Die 12 Cellisten 40 Years Anniversary Concert. Performed 2012 by the cello section of the Berliner Philharmoniker at the Philharmonie Berlin.
Cellists for the concert are (in order of seniority): Ludwig Quandt, Martin Löhr, Olaf Maninger, Richard Duven, Rachel Helleur, Christoph Igelbrink, Solène Kermarrec, Stephan Koncz, Martin Menking, David Riniker, Nikolaus Römisch, Dietmar Schwalke, and Knut Weber. If you're sharp, you'll note there are 13 names in the preceding sentence. In 2012, the cello section had been expanded to 13 members, but the repertoire of the group was still written for 12 instruments. (As I write this in February 2015, the cello section has been further expanded to 14.) So somebody normally gets a day off. In the concert filmed for this HDVD, 12 members play the main program, and all 13 play the 4 encores.
Here's the wide-ranging program:
1. Julius Klengel Hymnus
2. Jean Françaix Aubade
3. Astor Piazzolla Suite del Ángel
4. Maurice Vandair and Henri Bourtayre Fleur de Paris
5. Gabriel Fauré Pavane
6. Vincent Baptiste Scotto Sous les ponts de Paris
7. Michel Legrand Une femme est une femme
8. Herman Hupfeld As Time Goes By
9. Claude Debussy L'âme évaporée (Annette Dasch soprano)
10. Claude Debussy Les Cloches
11. Maurice Ravel Vocalise-Étude (Annette Dasch soprano)
12. Ennio Morricone The Man with the Harmonica
13. Juan Tizol and Duke Ellington Caravan
14. Astor Piazzolla Fuga y misterio
15. Édith Piaf La vie en rose (1st of the encores)
16. Wilhelm Kaiser-Lindemann Bossa for Twelve
17. Thelonious Monk Round Midnight (Till Brönner trumpet)
18. The Beatles Yesterday
For the concert--- Director: Michael Beyer; Director of Photography: Günter Euringer; Sound: Christian Feldgen; Editor: Cetin Tutak; Producer: Grete Liffers; Producer: Grete Liffers; Line Producer: Claudia Krüger.
Title also includes a 59 minute documentary, The 12 Cellists. For the documentary--- Director: Enrique Sánchez Lansch; Directors of Photography: Isabelle Casez and Henning Brümmer; Sound by Andreas Köppen; Editor: Julia Oehrig; Sound Editor: Sven Piesker.
Concert music was recorded with 48kHz/24-bit sampling for both stereo and surround. Released 2012, disc has 5.1 dts-HD Master Audio sound output. Grade: B+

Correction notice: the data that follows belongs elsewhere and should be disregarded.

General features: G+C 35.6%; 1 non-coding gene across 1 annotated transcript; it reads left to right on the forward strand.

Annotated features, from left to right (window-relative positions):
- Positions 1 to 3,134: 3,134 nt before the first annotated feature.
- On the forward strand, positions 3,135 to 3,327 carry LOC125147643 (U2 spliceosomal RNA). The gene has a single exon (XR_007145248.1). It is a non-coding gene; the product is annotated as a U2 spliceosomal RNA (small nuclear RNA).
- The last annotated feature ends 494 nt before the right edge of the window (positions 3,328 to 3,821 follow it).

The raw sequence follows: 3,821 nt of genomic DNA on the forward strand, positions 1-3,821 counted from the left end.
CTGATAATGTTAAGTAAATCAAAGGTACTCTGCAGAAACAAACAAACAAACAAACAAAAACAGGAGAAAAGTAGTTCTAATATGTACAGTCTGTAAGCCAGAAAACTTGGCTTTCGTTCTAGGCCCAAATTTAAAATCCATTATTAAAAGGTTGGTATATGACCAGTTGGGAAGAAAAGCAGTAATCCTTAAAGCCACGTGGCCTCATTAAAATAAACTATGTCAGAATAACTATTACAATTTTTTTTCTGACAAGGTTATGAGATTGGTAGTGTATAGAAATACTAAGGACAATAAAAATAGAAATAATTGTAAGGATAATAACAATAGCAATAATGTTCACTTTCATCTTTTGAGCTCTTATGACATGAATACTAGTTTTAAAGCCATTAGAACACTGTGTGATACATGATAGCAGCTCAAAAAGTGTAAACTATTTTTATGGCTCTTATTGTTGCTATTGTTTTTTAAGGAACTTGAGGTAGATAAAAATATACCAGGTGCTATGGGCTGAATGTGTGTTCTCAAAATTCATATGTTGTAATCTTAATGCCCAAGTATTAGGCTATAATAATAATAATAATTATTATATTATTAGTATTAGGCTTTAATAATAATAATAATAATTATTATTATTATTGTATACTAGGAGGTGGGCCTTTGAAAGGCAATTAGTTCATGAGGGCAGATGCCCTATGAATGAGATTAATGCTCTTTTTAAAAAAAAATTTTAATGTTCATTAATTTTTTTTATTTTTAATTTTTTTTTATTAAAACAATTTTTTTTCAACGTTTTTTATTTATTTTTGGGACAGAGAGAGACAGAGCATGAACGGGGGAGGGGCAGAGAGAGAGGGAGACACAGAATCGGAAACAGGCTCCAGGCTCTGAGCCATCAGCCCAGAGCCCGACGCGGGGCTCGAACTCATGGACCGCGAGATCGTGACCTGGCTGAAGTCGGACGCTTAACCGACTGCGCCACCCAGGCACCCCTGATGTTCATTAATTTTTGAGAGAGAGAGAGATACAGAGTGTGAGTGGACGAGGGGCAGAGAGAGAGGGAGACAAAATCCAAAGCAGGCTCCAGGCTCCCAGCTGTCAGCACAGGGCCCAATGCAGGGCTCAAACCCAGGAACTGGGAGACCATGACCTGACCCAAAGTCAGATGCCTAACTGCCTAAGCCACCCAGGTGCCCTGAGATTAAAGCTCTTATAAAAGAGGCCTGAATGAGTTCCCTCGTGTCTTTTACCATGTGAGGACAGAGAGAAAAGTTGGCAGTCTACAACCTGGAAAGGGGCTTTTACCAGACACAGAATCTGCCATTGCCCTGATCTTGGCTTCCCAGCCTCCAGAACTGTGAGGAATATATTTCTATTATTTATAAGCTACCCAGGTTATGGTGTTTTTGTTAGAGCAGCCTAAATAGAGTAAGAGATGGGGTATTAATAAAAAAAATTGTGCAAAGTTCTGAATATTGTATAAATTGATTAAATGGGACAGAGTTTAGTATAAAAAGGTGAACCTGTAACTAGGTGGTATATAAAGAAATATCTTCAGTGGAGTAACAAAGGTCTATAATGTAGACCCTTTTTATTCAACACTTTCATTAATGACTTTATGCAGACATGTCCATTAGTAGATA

I was not enthusiastic about this title when I bought it. But if it's good enough for Mr. Sting and his wife Trudie Styler (the famous and happy Twin Spirits couple on the left of the second row from the bottom), it ought to be good enough for me. The first two times I watched this, I thought the sound of 12 cellos to be too monotonous and raspy. But then I got over that and began to enjoy the music more and more. The composers and arrangers for the 12 Cellisten keep the numbers short and varied. The purpose of this music isn't to compete with chamber music generally---the purpose is to have fun showing off the virtuosity and versatility of the cellists:
And how do you make a video of 12 cellists without boring the viewers? The next screenshot shows their standard seating arrangement:
Obviously the TV director has to vary the angles often as you see in the next two screenshots:
And here's the prettiest shot of all during a number when the lights were turned up. This group of super-elite players seems to be very democratic. On your far left is the leader, Ludwig Quandt. On your far right is Martin Löhr, who is, I think, second in command. I get the impression that the assignments for playing melody, harmony, rhythm, and even percussion parts of the repertoire are distributed evenly so that everybody gets to do everything. When you become a member of the cello section at the BPO, you take on two careers: (1) a member of a great orchestra and (2) a member of a unique chamber music ensemble. Your career with the 12 is entirely lived out at times when the BPO is off-season. This must be a very demanding life. As far as I can tell, everyone in the section is required to do it all. I wonder: is any room left for office-politics in a group like this? Or do the members develop a deep relationship like soldiers facing a common enemy? And do all the rehearsals and performances as a section give them a unique advantage over cello sections in other orchestras?
Thank Goodness there's only one really bad shot like this:
To add variety to the video, the TV director can add close-ups like this shot of the intellectual-looking Martin Minkus: